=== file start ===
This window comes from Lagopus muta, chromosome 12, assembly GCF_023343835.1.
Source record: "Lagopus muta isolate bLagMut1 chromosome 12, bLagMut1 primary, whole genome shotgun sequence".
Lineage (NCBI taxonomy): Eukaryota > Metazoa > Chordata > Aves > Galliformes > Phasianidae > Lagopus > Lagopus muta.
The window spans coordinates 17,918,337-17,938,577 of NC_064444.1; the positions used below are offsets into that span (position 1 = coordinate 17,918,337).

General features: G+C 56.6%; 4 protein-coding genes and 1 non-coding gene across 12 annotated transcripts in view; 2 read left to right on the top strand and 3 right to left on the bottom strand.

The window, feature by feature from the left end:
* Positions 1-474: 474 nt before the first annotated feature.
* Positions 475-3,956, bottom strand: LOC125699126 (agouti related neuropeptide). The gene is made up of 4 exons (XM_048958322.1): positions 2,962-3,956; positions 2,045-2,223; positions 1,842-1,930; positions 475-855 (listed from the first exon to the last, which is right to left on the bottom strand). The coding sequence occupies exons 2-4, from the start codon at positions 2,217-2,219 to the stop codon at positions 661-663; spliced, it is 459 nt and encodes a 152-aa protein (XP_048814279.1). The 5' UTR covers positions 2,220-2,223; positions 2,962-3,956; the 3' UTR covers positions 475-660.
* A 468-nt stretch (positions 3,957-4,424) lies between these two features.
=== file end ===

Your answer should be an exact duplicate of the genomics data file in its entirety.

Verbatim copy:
This window comes from Lagopus muta, chromosome 12, assembly GCF_023343835.1.
Source record: "Lagopus muta isolate bLagMut1 chromosome 12, bLagMut1 primary, whole genome shotgun sequence".
Lineage (NCBI taxonomy): Eukaryota > Metazoa > Chordata > Aves > Galliformes > Phasianidae > Lagopus > Lagopus muta.
The window spans coordinates 17,918,337-17,938,577 of NC_064444.1; the positions used below are offsets into that span (position 1 = coordinate 17,918,337).

General features: G+C 56.6%; 4 protein-coding genes and 1 non-coding gene across 12 annotated transcripts in view; 2 read left to right on the top strand and 3 right to left on the bottom strand.

The window, feature by feature from the left end:
* Positions 1-474: 474 nt before the first annotated feature.
* Positions 475-3,956, bottom strand: LOC125699126 (agouti related neuropeptide). The gene is made up of 4 exons (XM_048958322.1): positions 2,962-3,956; positions 2,045-2,223; positions 1,842-1,930; positions 475-855 (listed from the first exon to the last, which is right to left on the bottom strand). The coding sequence occupies exons 2-4, from the start codon at positions 2,217-2,219 to the stop codon at positions 661-663; spliced, it is 459 nt and encodes a 152-aa protein (XP_048814279.1). The 5' UTR covers positions 2,220-2,223; positions 2,962-3,956; the 3' UTR covers positions 475-660.
* A 468-nt stretch (positions 3,957-4,424) lies between these two features.